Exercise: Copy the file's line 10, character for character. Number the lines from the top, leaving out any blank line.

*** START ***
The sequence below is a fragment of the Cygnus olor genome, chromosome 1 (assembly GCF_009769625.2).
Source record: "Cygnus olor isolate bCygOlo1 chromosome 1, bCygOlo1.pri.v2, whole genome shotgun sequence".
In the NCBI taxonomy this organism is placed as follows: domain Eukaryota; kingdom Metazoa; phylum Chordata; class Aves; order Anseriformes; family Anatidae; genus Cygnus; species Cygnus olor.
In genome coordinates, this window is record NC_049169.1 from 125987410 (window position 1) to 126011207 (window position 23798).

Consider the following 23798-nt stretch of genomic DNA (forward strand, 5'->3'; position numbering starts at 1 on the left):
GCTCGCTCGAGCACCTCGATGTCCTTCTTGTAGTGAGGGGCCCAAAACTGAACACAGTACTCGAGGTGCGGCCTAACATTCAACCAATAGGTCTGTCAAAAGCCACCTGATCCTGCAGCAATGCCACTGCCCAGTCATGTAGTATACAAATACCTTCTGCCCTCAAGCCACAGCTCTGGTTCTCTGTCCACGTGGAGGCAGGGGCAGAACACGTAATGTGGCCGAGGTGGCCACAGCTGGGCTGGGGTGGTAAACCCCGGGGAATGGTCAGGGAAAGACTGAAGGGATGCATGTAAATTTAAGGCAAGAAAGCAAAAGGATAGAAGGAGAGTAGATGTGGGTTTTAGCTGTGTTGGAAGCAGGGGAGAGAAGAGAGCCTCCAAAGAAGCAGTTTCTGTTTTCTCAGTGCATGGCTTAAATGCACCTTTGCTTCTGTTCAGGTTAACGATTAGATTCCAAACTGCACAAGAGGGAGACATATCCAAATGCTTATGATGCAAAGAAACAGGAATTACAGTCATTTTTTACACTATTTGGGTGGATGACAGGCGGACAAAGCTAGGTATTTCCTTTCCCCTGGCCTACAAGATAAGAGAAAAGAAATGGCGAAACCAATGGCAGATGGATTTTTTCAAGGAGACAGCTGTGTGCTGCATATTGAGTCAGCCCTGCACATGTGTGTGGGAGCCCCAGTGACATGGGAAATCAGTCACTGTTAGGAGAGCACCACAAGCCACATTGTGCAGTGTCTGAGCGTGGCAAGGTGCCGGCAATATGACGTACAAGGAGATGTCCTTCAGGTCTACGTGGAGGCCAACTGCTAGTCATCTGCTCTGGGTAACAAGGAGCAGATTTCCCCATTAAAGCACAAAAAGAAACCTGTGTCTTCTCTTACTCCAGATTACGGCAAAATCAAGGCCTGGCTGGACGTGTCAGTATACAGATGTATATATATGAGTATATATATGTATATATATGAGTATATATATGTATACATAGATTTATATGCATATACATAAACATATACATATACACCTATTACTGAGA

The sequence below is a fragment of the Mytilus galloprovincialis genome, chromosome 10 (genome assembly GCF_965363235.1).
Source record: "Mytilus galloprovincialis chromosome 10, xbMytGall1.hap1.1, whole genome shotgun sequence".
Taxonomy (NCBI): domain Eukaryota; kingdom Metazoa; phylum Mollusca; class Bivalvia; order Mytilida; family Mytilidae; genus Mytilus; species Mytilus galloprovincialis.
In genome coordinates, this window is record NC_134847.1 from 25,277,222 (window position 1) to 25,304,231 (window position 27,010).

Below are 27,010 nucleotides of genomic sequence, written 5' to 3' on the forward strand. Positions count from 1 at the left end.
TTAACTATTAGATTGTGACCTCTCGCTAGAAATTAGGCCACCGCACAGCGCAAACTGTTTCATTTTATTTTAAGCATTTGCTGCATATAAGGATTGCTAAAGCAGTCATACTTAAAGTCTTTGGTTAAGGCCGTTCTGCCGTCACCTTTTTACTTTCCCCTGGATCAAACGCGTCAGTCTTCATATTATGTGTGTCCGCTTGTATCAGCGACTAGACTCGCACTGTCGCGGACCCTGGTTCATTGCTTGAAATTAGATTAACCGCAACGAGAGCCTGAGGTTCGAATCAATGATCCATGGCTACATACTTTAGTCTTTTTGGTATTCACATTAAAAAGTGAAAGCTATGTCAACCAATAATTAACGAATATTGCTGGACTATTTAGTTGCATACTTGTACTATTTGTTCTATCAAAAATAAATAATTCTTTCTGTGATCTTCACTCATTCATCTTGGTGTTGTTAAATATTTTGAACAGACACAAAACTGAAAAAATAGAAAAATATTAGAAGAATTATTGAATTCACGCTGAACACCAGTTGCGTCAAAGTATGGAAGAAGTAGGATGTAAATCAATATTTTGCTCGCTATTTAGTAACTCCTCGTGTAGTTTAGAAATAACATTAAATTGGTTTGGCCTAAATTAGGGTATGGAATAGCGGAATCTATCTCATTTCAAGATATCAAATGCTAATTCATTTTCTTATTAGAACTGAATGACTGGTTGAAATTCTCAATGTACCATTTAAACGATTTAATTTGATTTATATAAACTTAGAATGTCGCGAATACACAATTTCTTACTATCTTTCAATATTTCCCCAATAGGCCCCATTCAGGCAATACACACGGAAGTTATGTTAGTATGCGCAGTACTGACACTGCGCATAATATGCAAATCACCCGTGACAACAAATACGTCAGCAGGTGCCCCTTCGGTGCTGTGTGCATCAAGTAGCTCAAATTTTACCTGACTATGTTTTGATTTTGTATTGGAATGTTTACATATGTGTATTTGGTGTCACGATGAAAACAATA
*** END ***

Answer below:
In genome coordinates, this window is record NC_134847.1 from 25,277,222 (window position 1) to 25,304,231 (window position 27,010).